- Image by Phil Sexton via Flickr
“How long after a short sale can we qualify again?” It is a question often asked and until now the answer, with the exception of lender enhancements to Fannie Mae and Freddie Mac guidelines, has been much unchanged.
With the release of FNMA’s DU 8.1 comes some huge game changers.
“DU will be updated to incorporate the policy changes specified in Announcement SEL-2010-05, Underwriting Borrowers with a Prior Preforeclosure Sale or Deed-in-Lieu of Foreclosure, regarding prior deed-in-lieu of foreclosure actions. If a deed-in-lieu of foreclosure is reported within two years of the credit report date, the loan casefile will receive a Refer with Caution/IV recommendation.”
Translated into common language that means regardless of the amount of down-payment, debt-to-income ratio or credit scores the loan application will not receive the all cherished “Approve/Eligible” from the Fannie Mae automated Desktop Underwriter. Instead these files will all be subjected to manual underwriting and will result in longer underwriting times and closer examination.
For buyers looking to purchase who have normally qualified for FHA home loans after as little as two years the news is much less pleasing. For loans with down payments less than 10% DU will issue the dreaded Ineligible where any applicant has had a short-sale or deed-in-lieu of foreclosure within the last seven, yes 7, years. This effectively removes millions of buyers from the market for another 7 years. Your government hard at work.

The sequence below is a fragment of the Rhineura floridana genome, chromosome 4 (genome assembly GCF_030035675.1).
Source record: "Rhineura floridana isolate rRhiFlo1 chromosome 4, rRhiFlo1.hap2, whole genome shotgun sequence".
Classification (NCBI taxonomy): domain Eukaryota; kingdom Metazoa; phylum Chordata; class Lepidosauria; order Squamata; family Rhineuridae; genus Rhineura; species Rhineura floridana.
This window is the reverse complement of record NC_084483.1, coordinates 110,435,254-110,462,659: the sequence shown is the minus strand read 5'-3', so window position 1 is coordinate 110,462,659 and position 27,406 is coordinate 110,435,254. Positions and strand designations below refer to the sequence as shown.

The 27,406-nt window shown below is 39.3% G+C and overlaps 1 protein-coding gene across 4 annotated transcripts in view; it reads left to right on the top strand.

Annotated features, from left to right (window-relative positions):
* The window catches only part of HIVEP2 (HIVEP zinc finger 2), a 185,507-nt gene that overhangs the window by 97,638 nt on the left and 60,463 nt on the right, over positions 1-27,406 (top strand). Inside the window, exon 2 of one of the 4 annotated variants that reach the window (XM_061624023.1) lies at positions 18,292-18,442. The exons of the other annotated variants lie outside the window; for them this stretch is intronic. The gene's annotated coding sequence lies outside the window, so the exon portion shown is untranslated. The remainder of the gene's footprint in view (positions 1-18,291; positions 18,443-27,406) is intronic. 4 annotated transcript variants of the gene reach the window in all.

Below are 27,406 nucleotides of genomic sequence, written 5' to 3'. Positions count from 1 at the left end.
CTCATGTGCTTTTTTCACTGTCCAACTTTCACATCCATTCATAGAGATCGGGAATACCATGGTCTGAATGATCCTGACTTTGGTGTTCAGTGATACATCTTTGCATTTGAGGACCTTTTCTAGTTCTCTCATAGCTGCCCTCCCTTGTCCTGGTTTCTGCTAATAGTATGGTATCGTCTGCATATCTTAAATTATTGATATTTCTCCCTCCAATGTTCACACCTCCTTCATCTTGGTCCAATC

Keep in mind these changes are to Fannie Mae’s underwriting engine and guidelines not to FHA or other sources. However with FNMA being the largest purchaser of mortgage securities today it greatly impacts the home sales market.
For home buyers with 10% down but less than 20% down the waiting period will be four years:
DU Version 8.1 will also include the following requirements that will apply to borrowers with prior deed-in-lieu of foreclosure actions that occurred two or more years, but within 7 years from the credit report date.
Loan casefiles submitted to DU with an LTV or CLTV greater than 80 percent where a borrower on the loan casefile has a deed-in-lieu of foreclosure action that was completed two or more years, but within four years from the credit report date will receive an Ineligible recommendation, and therefore ineligible to be submitted for loan approval and purchase.
Loan casefiles submitted to DU with an LTV or CLTV greater than 90 percent where a borrower on the loan casefile has a deed-in-lieu of foreclosure action that was completed four or more years, but within seven years from the credit report date will receive an Ineligible recommendation, and therefore ineligible to be submitted for loan approval and purchase.
This version of DU is implemented on June 19, 2010 and will affect all loans which need DU approval on or after that date. Generally the remainder of the market follows the lead of Fannie Mae in the event their loans may eventually be sold to Fannie.